March 01, 2005

Now the FCC tells us, three months too late

It is astonishing that FCC chairman Michael Powell should tell us now, weeks after 66 TV stations made the decision not to show the movie Saving Private Ryan on Veterans' Day in case they were fined for the swearwords in the soundtrack (which for contractual reasons could not be edited or bleeped out of Spielberg's film), that really (now it can be told) the movie was OK for network television after all! My own opinion is that in a free society it is unacceptable for any words in the lexicon to be tabooed to such an extent that radio and TV stations can be retrospectively fined if they turn up in a broadcast (even one that the station did not write or produce). But if we are to adhere to the quaint old idea that there are taboo words of such potency that the government should be in charge of their use, the FCC should at least be prepared to say in advance what is going to be allowed and what is not. How can a responsible and decent organization like Language Log make its decisions about what words are fit to put before the public if the answer to its questions about what is currently taboo aren't even known by the fucking FCC? Oops...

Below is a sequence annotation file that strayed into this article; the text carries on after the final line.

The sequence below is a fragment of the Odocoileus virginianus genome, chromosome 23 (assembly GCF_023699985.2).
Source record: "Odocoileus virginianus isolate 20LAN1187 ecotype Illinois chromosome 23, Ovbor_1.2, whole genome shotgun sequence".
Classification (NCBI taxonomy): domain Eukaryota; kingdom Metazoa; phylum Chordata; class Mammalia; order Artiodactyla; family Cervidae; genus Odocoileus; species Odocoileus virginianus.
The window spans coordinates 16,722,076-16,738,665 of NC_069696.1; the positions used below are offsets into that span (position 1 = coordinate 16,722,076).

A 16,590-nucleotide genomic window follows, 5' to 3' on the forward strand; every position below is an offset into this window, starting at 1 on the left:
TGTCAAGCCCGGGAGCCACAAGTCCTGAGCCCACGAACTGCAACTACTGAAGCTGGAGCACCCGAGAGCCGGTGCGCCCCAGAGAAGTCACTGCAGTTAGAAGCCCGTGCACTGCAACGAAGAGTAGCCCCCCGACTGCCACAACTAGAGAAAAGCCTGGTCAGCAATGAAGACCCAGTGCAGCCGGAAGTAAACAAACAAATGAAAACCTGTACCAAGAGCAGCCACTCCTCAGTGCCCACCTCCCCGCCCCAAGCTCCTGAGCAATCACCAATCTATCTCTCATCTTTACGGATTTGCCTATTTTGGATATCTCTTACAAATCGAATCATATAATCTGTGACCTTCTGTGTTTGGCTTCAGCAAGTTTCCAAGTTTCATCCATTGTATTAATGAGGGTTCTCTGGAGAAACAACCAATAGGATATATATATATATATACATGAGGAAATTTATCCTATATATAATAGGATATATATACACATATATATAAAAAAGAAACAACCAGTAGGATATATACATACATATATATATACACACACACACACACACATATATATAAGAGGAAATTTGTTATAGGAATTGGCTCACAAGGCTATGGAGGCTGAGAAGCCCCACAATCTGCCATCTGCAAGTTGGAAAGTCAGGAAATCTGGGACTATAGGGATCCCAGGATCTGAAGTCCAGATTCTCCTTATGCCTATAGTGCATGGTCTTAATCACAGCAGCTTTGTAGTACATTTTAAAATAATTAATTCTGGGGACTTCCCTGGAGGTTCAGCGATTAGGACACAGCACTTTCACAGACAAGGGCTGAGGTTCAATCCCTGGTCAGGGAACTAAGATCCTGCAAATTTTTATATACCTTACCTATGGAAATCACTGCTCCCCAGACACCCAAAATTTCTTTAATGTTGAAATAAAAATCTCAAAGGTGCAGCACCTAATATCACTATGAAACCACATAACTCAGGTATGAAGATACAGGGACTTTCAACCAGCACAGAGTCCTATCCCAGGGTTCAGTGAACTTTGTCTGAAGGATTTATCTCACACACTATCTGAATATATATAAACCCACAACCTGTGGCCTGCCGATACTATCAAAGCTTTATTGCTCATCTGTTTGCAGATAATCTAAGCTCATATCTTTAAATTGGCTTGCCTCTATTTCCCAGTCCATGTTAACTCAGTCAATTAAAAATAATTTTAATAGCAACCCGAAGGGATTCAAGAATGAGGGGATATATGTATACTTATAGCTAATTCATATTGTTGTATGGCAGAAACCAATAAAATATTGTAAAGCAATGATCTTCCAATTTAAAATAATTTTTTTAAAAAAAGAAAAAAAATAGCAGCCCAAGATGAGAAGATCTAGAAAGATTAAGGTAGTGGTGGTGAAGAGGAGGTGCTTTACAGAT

"The horror of war and the enormous personal sacrifice it draws on cannot be painted in airy pastels. The true colors are muddy brown and fire red, and any accurate depiction of this significant, historical tale could not be told properly without bringing that sense to the screen," said Mr Powell, in some unusually colorful prose. (Who writes this stuff? And why do they take so long? The decision was actually reached on February 3rd.) Well, I should damn well think so: war is hell. But lots of things are hell. Are we allowed to swear about them occasionally in a free country, or not? The one prime condition to be met by a society whose laws make sense is that you should be able to know up front whether you're about to do something illegal. "We don't know whether we'll fine you or not" isn't good enough. I can hardly believe there has been so little critical coverage of this ridiculous episode of tacit censorship.

Posted by Geoffrey K. Pullum at March 1, 2005 02:22 PM